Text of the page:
Everybody wears the same white tracksuit, eats the same food according to strict dietary restrictions, exercises regularly and reports to ‘wellness centers’ whenever automated sleep and urine detectors indicate that something in the body is off-kilter. Besides performing various mundane jobs and entertaining themselves at night with virtual sports and frequenting stylish futuristic bars, the residents spend their time dreaming about being chosen by the daily “lotteries” to go to The Island. The Island, the residents are told, is the only uncontaminated place left on earth; it is a tropical paradise, and to be chosen go to is the ultimate dream of every resident. Once there the residents will begin the noble process of repopulating the earth. Of course all isn’t as it seems.
Lincoln Six-Echo (McGregor) demonstrates an unusual level of curiosity which leads him at various points to enter restricted areas of the complex under false pretences. Eventually his curiosity leads him to explore further and he enters a restricted area of the building that he has never seen before. This is where the movie begins to disturb. Through a series of discoveries Lincoln realizes that there is no island at all, but rather winning the lottery means that your time has come to be harvested for your organs and other body parts. Lincoln flees in horror with Jordan Two-Delta, who had herself won the lottery not hours before, in tow; they outwit the security and eventually escape the complex.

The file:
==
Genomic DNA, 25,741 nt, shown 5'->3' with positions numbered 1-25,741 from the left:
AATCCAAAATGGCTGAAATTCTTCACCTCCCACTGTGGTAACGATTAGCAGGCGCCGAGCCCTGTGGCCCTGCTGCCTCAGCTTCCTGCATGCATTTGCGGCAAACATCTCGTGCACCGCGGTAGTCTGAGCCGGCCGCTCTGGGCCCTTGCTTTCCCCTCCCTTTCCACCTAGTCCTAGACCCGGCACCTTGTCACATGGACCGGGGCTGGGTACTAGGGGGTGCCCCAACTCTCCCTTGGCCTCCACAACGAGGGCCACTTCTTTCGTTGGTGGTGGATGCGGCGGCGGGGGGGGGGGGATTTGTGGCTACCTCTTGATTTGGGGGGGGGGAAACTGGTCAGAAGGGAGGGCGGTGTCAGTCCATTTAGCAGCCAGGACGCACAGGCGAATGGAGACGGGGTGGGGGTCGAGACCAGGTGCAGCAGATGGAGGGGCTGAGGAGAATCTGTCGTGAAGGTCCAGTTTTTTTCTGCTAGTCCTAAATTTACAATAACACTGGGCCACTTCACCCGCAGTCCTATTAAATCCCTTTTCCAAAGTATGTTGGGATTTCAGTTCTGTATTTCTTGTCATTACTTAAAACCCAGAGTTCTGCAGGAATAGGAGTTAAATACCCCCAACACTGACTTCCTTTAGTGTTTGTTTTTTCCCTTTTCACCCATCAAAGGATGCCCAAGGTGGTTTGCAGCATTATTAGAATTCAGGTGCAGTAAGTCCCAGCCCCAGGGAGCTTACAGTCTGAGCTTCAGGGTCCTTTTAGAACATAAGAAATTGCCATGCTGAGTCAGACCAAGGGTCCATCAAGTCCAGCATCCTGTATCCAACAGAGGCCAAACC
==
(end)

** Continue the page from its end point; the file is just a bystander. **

Once the pair leave the only world they’ve ever known, escaping to a not particularly futuristic Californian outback town, they track down one of the tech/mechanical staff from the complex, McCord, who Lincoln had befriended earlier and who had sometimes smuggled contraband to him. McCord begrudgingly explains that in fact the pair, and all the inhabitants of the complex, are clones who have been created as several million dollar ‘insurance policies’ for some of society’s wealthy elite. That is to say, if the person who ordered the ‘insurance policy’ starts falling ill, they will glean their clone from the general populace by arranging it so that their clone wins the lottery; then they harvest the perfectly compatible organs or tissue they nee